A few days after Variety reported that the Dwayne Johnson-led Black Adam was looking like it was going to fail to return much of a profit—if any—Deadline has come out with a piece stating that the Variety article is wrong, actually, and Black Adam is doing just fine in the box office. The star himself has also chimed in.
“Waited to confirm with financiers before I shared this excellent #BlackAdam news - our film will PROFIT between $52M-$72M. Fact,” the star tweeted. “At almost $400M worldwide we are building our new franchise step by step (first Captain America did $370M) for the DC future.”
He then linked to the aforementioned Deadline article, which cites “film finance sources, meaning people who do this for a living and those close to the film,” a very peculiar way of framing those sources. After going through the math to explain the modest profit the film would turn, the article additionally cites “merchandise” as a form of back-channel profit in an attempt to shore up Black Adam’s potential to make money instead of lose it, which is true... but doesn’t affect the dire box office numbers one bit, and isn’t really something worth counting in the conversation at all (one that also conveniently doesn’t factor things like theaters’ cuts of ticket sales, and so on).
But no matter what’s true, Variety’s reporting or Deadline’s, let’s really focus on that comparison between Black Adam and Captain America: The First Avenger that both Deadline and Johnson highlight as somewhat nebulous proof that Black Adam’s alleged meager profit could guarantee it a sequel. It’s bonkers that anyone would look at these two films—released 10 years apart—and assume the millions in question are going to be a one-to-one comparison. Yes, at the time, The First Avenger grossed about $370 million globally, on a budget of approximately $140 million. However, adjusting for inflation, it made around $490 million in today’s valuation. Plus, Captain America: The First Avenger wasn’t even the highest-grossing Marvel film in 2011—Thor beat it out with a whopping $450 million, which would be nearly $600 million today. So is Johnson saying he, a star much more powerful than Chris Evans or Chris Hemsworth were when they starred in their 2011 Marvel debuts, is on the same level?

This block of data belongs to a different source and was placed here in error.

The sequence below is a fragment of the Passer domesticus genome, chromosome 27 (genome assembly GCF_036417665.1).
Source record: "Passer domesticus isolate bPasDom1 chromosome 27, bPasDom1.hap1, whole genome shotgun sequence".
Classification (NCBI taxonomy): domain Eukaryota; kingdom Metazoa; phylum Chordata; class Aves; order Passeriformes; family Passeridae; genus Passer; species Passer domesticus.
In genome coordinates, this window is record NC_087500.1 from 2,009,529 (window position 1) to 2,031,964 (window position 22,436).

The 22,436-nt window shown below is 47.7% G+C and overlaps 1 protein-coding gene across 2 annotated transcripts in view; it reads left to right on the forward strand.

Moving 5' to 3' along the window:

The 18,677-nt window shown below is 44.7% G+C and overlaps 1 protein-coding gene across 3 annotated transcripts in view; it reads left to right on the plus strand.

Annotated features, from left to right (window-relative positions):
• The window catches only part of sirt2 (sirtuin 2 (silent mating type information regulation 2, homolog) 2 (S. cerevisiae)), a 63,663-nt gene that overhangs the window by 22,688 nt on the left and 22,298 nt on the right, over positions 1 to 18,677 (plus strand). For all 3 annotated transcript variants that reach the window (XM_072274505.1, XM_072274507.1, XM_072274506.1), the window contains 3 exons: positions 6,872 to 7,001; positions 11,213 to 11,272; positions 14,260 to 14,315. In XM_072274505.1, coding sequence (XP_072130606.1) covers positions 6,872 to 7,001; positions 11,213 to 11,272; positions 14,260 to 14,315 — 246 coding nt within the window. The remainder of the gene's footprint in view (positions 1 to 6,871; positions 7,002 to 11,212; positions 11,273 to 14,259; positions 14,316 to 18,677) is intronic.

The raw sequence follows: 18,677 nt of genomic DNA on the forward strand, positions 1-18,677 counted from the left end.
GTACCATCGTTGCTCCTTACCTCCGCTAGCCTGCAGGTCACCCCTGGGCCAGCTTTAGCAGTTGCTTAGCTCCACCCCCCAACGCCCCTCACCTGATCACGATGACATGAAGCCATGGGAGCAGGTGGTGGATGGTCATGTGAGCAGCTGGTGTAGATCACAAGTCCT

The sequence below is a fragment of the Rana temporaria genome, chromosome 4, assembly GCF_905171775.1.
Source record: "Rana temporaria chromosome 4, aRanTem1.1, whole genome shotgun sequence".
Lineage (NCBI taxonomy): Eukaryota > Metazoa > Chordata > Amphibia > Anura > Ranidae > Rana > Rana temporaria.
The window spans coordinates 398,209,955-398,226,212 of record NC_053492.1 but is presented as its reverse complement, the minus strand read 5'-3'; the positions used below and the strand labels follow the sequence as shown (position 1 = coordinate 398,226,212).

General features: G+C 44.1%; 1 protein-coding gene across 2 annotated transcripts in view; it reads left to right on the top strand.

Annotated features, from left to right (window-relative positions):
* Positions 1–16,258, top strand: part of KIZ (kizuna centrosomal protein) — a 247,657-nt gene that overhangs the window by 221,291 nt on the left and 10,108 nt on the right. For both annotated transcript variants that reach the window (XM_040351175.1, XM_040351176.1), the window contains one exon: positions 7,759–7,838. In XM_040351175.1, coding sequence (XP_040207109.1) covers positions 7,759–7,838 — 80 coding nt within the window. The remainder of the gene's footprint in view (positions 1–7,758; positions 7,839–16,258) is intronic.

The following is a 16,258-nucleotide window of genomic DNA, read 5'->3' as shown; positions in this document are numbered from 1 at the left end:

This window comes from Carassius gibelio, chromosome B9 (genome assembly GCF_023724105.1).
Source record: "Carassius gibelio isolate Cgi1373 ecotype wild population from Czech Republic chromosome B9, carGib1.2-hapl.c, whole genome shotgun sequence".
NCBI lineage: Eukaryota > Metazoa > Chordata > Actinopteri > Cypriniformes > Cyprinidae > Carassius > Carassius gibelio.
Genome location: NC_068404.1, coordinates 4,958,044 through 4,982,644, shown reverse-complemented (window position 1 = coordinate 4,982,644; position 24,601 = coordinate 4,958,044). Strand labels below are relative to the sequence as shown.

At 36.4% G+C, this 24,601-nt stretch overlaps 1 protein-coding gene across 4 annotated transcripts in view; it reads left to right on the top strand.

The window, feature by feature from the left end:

What he could mean here is that despite Captain America: The First Avenger only making $370 million, it still spawned two sequels (and counting), each of which did better by a wide margin. Captain America: The Winter Solider made $714 million globally in 2014, and Captain America: Civil War did $1.15 billion in 2016. Like Black Adam, the original wasn’t the biggest hit, but it got people interested, and Marvel moved on anyway, reaping the rewards. In that instance, yes, there’s some connective tissue between the films. However, while Black Adam was specifically designed to start a new tangent in the DC universe, with the appearance heralding the return of Henry Cavill as Superman and numerous mentions of other Justice League and Justice Society characters, the fact that it’s not the third film in the franchise (like The First Avenger was) but the 11th DC Universe film (excluding non-connected projects like The Batman and the Joker) makes its lackluster performance all the more concerning.
If we must play the box office numbers game Johnson and Deadline are willing to play, a more relevant comparison in terms of Johnson’s career is 2019's Fast & Furious spinoff film, Hobbs & Shaw. That film, arguably the ninth installment in the Fast & Furious series, stars Johnson as a co-lead, and made a whopping $770 million in theaters, against a $200 million production budget. Now, that film opened in international markets Black Adam didn’t, and didn’t face a global pandemic, valid points brought up in the Deadline article. But that’s still a huge difference if we look at this from the perspective of Johnson’s own pull and star power.
In the end, Johnson cares deeply about his film, and you have to genuinely respect that. The man takes pride in his work! But maybe boasting that your film is going to be making just $50 million on Twitter while linking to a dubious puff piece (which, oddly, removed references to potential Black Adam follow-ups without explanation or disclosure—only to be made all the more embarrassing by a late-night report from the Hollywood Reporter yesterday about the future DC movie slate, which flatly stated a Black Adam sequel in fact looked very unlikely, given its poor performance) seems like less of a flex and more like damage control. And doesn’t that seem a little meek for maybe the strongest star in all of Hollywood?
Additional reporting by Germain Lussier.
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